food exploitation into the more difficult areas created the existences of
poor Hoabinhian sites such as Con Moong, Sung Sam, Dong Cang. They
belonged to the enlarging Hoabinhian later system. This enlarging
process began at ca. 13,000 BP.
Of the Hoabinhian enlarging movements there were some Hoabinhian groups,
whose food strategy was mainly gathering mollusc in swamp and lake
condition. Their meal remains built the open air shell middens nearby
traditional Hoabinhian valley regions. That is the case of Da But site. The
first Hoabinhian occupation at Da But happened perhaps at 8000 to 9000 years
BP. The Hoabinhian tried here a new way of living in a new environmental
condition, that corresponded to warming and raining Holocene
climate.However, the Hoabinhian in Da But did not live in caves or
rockshelter, but in cottages or simple houses. Wood or bamboo working became
more intensive than before. Edge polishing tools and ceramic were used more
popularly in Da But way of life. The nomadic life in the mountains resulted
in the absence of burial fields. In Da But, however, the dead were buried
usually nearby cottages or houses. This is evidence for a settled way of
life. Since the Da But period, the Hoabinhian culture had an open door to
transform towards a Neolithic way of life (Viet 1984, 2002).
Sea level changing during Hoabinhian
Hoabinhian existed for around 14,000 years (from ca. 20,000 to 6,000 BP).
This time corresponds to the changes of the sea level and the global climate
from the Last Glacial Maximum (LGM) to the present climate and sea level.
As the Hoabinhian occupied
the Muong Vang valley, the sea level was at ca. –150m to -120 m. The
temporal shoreline was ca 200 m to 400 m far from the Hoabinhian homeland
(Chen et al 1985; Ty et al 1985; Viet 2001a).
According to Nakata & Lambeck (1988) the sea level arose
relatively slow during 18,000 - 20,000 BP, but became rapid during 12,000 to
6000 BP. This is supported by new data of Fairbanks curve. In the Malacca
Strait, Gegh et al (1979) recognized the sea level at 12,000 BP
corresponding to - 80m and at 6,000 arose to the highest level (+ 6 m). The
same situation had been recorded also in Japan, New Zealand and Australia
(Nakata & Lambeck 1988) as well as in East China Sea (Chen et al 1985). The
14C- dates of some inundated shorelines in Hong Kong show the sea level got
to present level at about 6,000 BP. (Meacham 1978). The boring hole ND1 in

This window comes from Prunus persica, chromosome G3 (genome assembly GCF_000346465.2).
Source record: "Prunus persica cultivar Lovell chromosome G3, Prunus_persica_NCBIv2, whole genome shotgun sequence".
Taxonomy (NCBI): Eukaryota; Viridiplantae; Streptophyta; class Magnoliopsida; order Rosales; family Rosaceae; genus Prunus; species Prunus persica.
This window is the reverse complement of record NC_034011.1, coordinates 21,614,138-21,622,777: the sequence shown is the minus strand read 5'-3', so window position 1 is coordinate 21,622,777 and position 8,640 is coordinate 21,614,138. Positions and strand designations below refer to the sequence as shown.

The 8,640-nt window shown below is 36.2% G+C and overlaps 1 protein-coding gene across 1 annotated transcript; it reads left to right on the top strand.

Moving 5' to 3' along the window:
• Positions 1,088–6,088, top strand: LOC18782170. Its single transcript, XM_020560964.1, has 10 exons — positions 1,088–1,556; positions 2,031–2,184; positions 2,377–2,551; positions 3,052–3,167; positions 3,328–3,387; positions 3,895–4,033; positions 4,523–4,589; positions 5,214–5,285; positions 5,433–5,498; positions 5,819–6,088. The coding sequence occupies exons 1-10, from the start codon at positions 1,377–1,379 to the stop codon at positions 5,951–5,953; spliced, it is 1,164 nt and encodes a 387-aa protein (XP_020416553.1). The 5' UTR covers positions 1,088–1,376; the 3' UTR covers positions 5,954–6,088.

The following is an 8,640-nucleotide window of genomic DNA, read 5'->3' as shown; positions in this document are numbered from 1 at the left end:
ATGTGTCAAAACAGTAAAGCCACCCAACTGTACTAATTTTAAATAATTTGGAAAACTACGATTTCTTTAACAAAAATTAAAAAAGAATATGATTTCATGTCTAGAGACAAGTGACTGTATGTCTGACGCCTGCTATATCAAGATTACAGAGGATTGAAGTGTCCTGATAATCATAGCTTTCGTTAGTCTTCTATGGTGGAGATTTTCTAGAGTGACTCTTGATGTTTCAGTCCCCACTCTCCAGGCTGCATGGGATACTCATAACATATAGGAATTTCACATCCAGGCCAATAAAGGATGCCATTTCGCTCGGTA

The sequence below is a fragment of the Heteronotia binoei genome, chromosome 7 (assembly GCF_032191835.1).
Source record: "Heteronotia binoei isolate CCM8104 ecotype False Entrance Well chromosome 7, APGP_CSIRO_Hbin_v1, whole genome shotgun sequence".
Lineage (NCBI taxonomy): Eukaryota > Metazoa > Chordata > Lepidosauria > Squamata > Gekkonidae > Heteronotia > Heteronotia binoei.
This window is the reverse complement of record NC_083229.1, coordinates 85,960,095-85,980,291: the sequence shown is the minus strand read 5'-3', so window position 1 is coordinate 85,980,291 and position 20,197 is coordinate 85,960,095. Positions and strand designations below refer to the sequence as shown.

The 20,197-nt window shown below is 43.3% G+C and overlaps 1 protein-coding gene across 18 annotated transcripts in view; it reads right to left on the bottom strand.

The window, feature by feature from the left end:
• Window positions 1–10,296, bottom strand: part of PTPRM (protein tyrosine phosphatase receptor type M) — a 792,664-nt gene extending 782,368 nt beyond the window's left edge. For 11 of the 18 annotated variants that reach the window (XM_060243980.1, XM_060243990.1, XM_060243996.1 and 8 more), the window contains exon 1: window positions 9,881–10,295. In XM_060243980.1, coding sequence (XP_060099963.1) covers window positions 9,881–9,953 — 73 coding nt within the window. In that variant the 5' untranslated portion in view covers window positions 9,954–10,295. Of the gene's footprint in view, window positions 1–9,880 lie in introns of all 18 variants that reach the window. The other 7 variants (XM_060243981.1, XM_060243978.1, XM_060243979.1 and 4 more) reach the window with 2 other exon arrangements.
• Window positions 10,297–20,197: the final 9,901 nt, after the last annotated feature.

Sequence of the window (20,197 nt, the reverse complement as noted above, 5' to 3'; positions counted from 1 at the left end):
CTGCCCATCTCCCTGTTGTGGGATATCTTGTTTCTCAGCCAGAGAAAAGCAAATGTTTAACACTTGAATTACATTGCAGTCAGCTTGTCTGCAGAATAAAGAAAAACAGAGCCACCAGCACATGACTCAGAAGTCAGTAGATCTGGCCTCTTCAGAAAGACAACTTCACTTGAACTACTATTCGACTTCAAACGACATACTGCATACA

North Vietnam shows evidence that the sea was at 12,000 BP to –45 m (Shigeko
2001). Radiocarbon date at Ha Lung cave (North Viet Nam) stated that before
6000 BP fresh water snails were collected in this region, where at present
is - 10 - 20 m under water (Viet 1989). More recent research confirmed the
middle Holocene highest sea level (+4m to +5m) in Vietnam occured during
6,000 – 5,000 BP (Viet 2002; Thuan 2002; Tiep 1998).
The changes of sea level in the last 20,000 years led the
markable reduction of living surface for the Hoabinhian (Bellwood 1985).
However it happened in Vietnam only in some traditional Hoabinhian food
exploiting areas, for example, in Ha Long Bay. The reduction of the
Hoabinhian living surface occured only in the middle Holocene. Until now we
do not have evidence for a migration wave, due to raising sea levels, from
the “lower Hoabinhian“ into traditional Hoabinhian moutainous areas before
Mean Temperature during
at 20,000 - 15,000 BP was regarded as lowest during last 20,000 years. After
CLIMAP (1981) the mean sea surface temperature (SST) in South China
sea was ca 2 oC lower at present. Basing on pollen data in
Leizhou peninsula (Southern China), Zheng et al. (1999) estimated, that the
temperature at LGM in montane forest altitude 800m was ca. 4 o –
6 oC lower than today. The lapse rate here was 0,61 oC
per 100 m. After Zhang (1984), we could estimate that the mean temperature
in North Vietnam at LGM was 0 – 5oC in January and 25 oC
in July. Prell (1982) presented an isomap SST for the West Sunda sea, in
which north Viet Nam and South China Sea belong to the region having SST of
ca 24 oC in August (ca 4 oC lower than present). The
pollen record from Taiwan suggested the mean temperature at 24,000 - 14,000
BP was 2 to 6 oC lower than at present(Tsukada 1966). In Japan,
the pollen data confirmed that the mean temperature reduced 8 – 9 oC
in northern Hokkaido, 7,7 - 8,7 oC in Northern most Honshu, 7,2 -
8,4 oC in Central mountains, 6,5 oC in Chugoku
district and 5 – 6 oC in Kyushu (Tsukuda 1983). In the Yangtze
Delta, pollen data showed the mean temperature was below ca 5 oC
at LGM (Lin et al 1989).
For the case of southern Sunda, Verstappen (1975) proposed it
was 3 – 5 oC cooler while Peterson (1968) estimated the mean
temperature at Niah cave region in Wurm II glacial 5 – 7 oC lower
than at today, and rainfall reduced ca 30%. The pollen data taken by Stuijts
(1984) in west Java (Indonesia) yielded the evidences for the decrease of
mean temperature ca 5 – 6 oC lower than present during 16,800 -
According to Frenzel (1968) in the Wurm Glacial almost the
surface of the northern Hoabinhian region was covered by broad leaf
evergreen forest. After Aigner, this forest in China corresponds to a
climate, which’s temperature was about 5 oC lower than today. In